Graveyard Shift Associated With Teen MS Risk

Multiple sclerosis and working odd hours debated

/ Author:  / Reviewed by: Joseph V. Madia, MD

(RxWiki News) The overnight shift might seem like an easy way to make money, but a new study warns that disrupting your sleep cycle as a teen can increase your risk of developing multiple sclerosis.

A Swedish study provided the first look at the connection between shift work and multiple sclerosis (MS). The researchers found that those who worked overnight hours for three or more years before the age of 20 were twice as likely to develop MS as those who never worked at night.

"Teens should not allow work to interfere with their sleep."

That's not to say that half of teens who work a late shift end up suffering from MS. But the study did find that more teens who worked overnight developed MS, compared to teens who did not. Shift work might be considered an environmental risk factor for MS.

Environmental factors are known to play a role in the development of MS. Other studies have demonstrated connections between MS and distance from the equator, as well as infections related to other diseases, for example. Now, this study suggests a significant link between MS and the disruption of sleep cycles, or circadian rhythms.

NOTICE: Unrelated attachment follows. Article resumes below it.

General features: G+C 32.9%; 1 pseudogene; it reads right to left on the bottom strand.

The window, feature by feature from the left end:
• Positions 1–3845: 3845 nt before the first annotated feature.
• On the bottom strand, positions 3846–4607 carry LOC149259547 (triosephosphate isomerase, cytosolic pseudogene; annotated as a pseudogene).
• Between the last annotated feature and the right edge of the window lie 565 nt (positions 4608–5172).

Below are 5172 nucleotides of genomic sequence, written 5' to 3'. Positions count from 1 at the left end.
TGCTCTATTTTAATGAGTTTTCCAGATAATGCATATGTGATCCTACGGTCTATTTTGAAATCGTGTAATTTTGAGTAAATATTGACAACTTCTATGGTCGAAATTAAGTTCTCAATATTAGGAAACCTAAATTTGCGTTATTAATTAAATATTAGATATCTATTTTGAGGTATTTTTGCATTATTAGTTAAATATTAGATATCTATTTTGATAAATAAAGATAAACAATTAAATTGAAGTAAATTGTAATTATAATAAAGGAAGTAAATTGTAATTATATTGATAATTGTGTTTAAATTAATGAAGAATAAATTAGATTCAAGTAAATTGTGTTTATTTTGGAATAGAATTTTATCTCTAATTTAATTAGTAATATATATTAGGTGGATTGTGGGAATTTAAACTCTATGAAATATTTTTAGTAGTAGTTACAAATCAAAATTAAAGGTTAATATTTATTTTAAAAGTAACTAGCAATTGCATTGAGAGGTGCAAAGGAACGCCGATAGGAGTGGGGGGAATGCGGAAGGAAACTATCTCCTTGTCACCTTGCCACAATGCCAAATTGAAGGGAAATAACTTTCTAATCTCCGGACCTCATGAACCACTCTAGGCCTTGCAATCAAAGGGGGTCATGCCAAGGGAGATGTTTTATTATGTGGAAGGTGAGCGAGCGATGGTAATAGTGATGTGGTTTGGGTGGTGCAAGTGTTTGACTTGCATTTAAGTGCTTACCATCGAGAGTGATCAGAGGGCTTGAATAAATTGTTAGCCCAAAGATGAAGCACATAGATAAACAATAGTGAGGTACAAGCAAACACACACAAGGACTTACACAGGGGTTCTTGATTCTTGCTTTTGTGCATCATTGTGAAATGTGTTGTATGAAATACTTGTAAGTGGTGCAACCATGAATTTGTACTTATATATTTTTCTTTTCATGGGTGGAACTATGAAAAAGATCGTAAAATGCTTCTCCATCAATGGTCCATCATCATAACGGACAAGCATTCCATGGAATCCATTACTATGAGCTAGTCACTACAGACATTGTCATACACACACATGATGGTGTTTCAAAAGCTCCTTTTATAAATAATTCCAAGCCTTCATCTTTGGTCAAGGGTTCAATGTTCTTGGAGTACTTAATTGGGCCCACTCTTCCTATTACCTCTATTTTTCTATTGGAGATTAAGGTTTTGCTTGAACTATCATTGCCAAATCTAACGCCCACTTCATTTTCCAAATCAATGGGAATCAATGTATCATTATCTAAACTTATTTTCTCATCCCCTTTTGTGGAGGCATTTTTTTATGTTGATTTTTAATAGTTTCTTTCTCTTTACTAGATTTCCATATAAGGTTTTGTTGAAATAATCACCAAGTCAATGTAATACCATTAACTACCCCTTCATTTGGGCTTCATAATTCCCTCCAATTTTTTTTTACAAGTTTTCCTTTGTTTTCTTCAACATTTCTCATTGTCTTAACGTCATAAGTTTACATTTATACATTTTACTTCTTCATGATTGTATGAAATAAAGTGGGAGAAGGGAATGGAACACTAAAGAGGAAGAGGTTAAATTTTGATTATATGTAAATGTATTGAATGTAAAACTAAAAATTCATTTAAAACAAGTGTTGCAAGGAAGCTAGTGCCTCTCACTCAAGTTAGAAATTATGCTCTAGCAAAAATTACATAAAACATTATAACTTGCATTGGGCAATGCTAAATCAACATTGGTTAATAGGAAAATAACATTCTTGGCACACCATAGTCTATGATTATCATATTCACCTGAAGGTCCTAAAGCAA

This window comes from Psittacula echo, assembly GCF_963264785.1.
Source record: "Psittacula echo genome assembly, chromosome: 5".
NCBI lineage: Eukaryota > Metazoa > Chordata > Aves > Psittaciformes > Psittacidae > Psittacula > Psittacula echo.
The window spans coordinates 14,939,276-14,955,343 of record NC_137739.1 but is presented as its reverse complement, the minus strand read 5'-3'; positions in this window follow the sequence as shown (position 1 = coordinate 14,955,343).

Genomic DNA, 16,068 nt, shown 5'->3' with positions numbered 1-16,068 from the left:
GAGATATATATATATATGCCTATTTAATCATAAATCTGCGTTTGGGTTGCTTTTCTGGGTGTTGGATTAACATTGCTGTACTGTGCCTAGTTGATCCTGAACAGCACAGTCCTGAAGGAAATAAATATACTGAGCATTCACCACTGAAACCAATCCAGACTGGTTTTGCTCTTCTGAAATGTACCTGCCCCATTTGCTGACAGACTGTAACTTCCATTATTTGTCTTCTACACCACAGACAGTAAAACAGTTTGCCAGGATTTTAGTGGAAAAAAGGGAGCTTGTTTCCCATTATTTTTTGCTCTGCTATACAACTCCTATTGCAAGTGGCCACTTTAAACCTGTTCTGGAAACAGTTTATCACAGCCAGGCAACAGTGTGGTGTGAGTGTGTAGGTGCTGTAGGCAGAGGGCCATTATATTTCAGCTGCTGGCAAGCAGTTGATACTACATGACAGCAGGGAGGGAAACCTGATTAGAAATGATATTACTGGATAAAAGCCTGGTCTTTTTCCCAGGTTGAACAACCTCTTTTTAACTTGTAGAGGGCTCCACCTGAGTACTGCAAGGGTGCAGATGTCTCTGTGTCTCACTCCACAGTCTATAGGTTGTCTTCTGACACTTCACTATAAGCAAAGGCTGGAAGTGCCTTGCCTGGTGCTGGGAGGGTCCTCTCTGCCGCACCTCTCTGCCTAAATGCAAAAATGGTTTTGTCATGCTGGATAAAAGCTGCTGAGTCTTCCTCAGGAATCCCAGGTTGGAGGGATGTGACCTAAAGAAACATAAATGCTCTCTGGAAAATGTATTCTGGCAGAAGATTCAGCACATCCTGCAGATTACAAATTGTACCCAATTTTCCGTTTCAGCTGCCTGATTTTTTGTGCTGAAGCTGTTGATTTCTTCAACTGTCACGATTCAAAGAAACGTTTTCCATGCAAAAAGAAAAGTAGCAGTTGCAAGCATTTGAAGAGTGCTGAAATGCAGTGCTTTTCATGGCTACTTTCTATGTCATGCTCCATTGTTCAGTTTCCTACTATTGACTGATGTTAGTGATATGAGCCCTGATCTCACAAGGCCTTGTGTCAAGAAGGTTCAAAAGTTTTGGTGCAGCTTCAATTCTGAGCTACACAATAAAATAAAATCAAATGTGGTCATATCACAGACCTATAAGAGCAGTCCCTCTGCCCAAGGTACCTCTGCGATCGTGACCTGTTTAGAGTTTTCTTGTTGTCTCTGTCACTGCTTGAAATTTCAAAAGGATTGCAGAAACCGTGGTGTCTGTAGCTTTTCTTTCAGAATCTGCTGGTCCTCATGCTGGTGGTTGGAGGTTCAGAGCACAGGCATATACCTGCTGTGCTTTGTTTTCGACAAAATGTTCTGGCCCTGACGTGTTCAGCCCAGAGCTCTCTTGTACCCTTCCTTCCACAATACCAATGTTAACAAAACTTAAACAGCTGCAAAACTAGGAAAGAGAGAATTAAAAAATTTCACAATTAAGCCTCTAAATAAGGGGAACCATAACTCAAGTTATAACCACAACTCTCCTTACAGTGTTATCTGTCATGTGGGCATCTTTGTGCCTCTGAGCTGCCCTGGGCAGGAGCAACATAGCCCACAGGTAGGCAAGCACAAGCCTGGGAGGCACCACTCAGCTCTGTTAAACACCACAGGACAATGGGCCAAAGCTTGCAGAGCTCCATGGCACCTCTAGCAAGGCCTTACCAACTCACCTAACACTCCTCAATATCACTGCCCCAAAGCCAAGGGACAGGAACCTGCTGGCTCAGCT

Working the night shift has already been connected to health problems such as heart disease and cancer. Sleep disruption is known to influence the immune system, and MS is an autoimmune disease. However, the study authors say that more research is needed before the link can be fully explained.

The data for the observational study came from two large scale population-based studies. Both showed a significant connection between shift work and MS. The duration of the shifts, as well as the intensity of the shifts – how frequently the individual worked nights – also influenced risk.

The study was published in the Annals of Neurology in October 2011.

Reviewed by: 
Review Date: 
October 18, 2011
Last Updated:
October 18, 2011